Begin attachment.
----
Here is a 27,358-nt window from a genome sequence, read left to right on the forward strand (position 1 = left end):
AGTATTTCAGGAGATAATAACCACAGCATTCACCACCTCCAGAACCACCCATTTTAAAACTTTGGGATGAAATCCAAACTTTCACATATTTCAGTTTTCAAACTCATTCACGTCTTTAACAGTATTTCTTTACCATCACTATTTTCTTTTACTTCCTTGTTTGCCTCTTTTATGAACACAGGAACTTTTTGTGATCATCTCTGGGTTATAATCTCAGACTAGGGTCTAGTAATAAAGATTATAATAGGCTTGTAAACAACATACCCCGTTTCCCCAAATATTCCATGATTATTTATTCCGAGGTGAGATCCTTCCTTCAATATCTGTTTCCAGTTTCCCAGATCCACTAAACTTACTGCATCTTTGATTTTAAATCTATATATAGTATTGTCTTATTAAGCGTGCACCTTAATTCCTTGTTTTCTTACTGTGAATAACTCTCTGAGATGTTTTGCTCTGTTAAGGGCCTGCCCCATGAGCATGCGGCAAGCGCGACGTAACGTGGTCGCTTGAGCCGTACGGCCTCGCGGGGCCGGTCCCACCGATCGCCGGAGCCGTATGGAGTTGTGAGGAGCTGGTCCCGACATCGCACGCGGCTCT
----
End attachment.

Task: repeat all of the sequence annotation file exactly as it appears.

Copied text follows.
Here is a 27,358-nt window from a genome sequence, read left to right on the forward strand (position 1 = left end):
AGTATTTCAGGAGATAATAACCACAGCATTCACCACCTCCAGAACCACCCATTTTAAAACTTTGGGATGAAATCCAAACTTTCACATATTTCAGTTTTCAAACTCATTCACGTCTTTAACAGTATTTCTTTACCATCACTATTTTCTTTTACTTCCTTGTTTGCCTCTTTTATGAACACAGGAACTTTTTGTGATCATCTCTGGGTTATAATCTCAGACTAGGGTCTAGTAATAAAGATTATAATAGGCTTGTAAACAACATACCCCGTTTCCCCAAATATTCCATGATTATTTATTCCGAGGTGAGATCCTTCCTTCAATATCTGTTTCCAGTTTCCCAGATCCACTAAACTTACTGCATCTTTGATTTTAAATCTATATATAGTATTGTCTTATTAAGCGTGCACCTTAATTCCTTGTTTTCTTACTGTGAATAACTCTCTGAGATGTTTTGCTCTGTTAAGGGCCTGCCCCATGAGCATGCGGCAAGCGCGACGTAACGTGGTCGCTTGAGCCGTACGGCCTCGCGGGGCCGGTCCCACCGATCGCCGGAGCCGTATGGAGTTGTGAGGAGCTGGTCCCGACATCGCACGCGGCTCT